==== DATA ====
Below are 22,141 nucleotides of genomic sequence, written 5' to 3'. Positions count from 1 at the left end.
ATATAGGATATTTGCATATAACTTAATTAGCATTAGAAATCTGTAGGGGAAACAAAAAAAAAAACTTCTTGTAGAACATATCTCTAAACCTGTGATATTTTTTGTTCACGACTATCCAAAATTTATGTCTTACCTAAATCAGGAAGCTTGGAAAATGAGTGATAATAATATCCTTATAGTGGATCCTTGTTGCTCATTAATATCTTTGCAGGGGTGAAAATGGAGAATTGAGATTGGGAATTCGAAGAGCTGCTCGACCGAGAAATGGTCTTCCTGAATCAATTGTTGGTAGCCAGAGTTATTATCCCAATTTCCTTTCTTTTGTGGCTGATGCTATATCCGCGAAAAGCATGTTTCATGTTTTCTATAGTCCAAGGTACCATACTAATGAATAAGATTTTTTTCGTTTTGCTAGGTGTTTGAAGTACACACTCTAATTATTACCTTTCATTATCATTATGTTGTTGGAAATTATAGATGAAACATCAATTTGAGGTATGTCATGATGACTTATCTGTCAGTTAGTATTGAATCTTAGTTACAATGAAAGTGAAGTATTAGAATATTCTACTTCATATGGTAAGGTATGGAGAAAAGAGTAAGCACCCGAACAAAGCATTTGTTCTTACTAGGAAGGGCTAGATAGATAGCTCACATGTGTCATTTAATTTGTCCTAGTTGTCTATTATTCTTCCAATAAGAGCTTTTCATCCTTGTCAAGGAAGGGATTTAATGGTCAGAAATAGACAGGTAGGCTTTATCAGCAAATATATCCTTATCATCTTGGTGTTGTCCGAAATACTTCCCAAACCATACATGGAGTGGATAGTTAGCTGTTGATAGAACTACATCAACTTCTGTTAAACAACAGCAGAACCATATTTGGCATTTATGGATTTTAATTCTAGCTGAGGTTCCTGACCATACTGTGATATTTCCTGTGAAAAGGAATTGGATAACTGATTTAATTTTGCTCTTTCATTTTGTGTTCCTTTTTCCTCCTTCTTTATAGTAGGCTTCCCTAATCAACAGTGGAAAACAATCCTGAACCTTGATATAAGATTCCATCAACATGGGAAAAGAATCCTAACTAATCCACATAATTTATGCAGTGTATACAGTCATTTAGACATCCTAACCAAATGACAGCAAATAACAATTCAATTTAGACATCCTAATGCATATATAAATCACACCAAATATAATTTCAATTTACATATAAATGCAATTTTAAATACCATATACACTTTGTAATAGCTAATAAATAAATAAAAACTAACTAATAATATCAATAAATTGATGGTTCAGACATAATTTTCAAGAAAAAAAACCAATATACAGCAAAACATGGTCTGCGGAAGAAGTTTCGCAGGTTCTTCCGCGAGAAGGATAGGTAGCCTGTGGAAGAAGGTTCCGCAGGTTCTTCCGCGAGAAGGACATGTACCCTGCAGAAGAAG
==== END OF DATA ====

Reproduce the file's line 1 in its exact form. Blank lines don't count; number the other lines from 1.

Below are 22,141 nucleotides of genomic sequence, written 5' to 3'. Positions count from 1 at the left end.